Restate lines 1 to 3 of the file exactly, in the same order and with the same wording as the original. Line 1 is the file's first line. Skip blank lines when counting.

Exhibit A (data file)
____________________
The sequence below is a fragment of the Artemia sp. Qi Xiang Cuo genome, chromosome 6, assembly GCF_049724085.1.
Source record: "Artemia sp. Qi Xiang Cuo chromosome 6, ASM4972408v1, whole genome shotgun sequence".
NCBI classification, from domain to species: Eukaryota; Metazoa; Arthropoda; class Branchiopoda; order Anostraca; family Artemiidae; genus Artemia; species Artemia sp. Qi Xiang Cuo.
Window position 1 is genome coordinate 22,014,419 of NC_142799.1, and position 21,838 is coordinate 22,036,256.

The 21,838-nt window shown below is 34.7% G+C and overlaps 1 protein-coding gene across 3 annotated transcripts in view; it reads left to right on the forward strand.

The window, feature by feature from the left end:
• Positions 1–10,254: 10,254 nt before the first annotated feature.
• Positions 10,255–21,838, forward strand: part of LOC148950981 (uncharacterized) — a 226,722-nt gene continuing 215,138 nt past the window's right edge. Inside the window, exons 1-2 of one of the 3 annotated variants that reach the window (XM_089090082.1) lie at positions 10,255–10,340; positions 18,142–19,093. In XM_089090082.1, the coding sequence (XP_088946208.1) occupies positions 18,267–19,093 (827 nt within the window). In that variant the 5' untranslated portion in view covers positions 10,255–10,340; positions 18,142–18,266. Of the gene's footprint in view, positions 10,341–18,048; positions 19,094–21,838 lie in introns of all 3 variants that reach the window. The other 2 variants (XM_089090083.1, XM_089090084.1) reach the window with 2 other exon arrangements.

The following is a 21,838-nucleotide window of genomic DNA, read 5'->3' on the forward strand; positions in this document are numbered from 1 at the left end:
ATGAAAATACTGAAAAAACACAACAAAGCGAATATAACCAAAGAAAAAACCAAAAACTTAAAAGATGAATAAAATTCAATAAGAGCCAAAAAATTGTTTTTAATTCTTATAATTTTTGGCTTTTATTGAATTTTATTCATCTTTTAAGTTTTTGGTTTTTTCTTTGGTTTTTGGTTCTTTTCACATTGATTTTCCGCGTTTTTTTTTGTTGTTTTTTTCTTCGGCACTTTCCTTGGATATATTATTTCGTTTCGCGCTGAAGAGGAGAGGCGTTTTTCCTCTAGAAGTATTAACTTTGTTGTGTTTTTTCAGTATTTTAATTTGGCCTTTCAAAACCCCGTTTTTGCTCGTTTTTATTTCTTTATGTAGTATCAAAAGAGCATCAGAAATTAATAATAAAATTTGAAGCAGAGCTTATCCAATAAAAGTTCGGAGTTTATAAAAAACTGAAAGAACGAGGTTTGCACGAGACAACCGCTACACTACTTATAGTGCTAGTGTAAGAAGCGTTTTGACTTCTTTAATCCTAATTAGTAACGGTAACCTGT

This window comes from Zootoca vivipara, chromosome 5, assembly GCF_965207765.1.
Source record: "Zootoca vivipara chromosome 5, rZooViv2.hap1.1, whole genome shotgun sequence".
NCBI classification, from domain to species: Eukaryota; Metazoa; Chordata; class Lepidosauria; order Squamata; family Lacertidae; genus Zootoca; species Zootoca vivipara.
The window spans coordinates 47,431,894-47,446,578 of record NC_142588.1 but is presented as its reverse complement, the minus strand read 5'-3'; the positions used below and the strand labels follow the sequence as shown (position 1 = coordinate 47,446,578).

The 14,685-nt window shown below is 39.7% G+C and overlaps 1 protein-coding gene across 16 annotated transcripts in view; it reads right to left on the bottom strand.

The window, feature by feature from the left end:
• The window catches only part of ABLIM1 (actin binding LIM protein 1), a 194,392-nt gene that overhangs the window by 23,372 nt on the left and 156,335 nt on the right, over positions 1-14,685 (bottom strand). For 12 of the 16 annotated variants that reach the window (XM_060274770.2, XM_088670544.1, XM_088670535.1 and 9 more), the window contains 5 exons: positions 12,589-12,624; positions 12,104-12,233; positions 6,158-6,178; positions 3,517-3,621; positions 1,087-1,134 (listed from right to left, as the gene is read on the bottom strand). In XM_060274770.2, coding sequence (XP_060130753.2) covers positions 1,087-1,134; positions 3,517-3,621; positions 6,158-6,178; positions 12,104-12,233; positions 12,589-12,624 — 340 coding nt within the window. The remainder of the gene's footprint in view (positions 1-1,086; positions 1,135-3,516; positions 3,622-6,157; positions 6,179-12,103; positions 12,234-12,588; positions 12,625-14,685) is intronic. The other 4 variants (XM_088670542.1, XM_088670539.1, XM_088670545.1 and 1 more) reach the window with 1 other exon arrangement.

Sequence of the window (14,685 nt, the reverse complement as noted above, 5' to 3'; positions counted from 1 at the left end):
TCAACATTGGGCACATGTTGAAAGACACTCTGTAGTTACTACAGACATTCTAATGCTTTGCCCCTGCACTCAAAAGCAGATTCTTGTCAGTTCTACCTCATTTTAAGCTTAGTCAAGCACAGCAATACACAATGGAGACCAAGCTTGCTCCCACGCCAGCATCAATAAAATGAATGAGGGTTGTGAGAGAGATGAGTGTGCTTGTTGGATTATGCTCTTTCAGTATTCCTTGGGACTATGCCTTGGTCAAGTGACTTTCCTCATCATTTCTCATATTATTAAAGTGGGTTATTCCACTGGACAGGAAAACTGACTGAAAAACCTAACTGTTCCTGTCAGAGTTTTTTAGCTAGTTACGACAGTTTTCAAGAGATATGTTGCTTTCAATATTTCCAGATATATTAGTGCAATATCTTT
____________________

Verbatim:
The sequence below is a fragment of the Artemia sp. Qi Xiang Cuo genome, chromosome 6, assembly GCF_049724085.1.
Source record: "Artemia sp. Qi Xiang Cuo chromosome 6, ASM4972408v1, whole genome shotgun sequence".
NCBI classification, from domain to species: Eukaryota; Metazoa; Arthropoda; class Branchiopoda; order Anostraca; family Artemiidae; genus Artemia; species Artemia sp. Qi Xiang Cuo.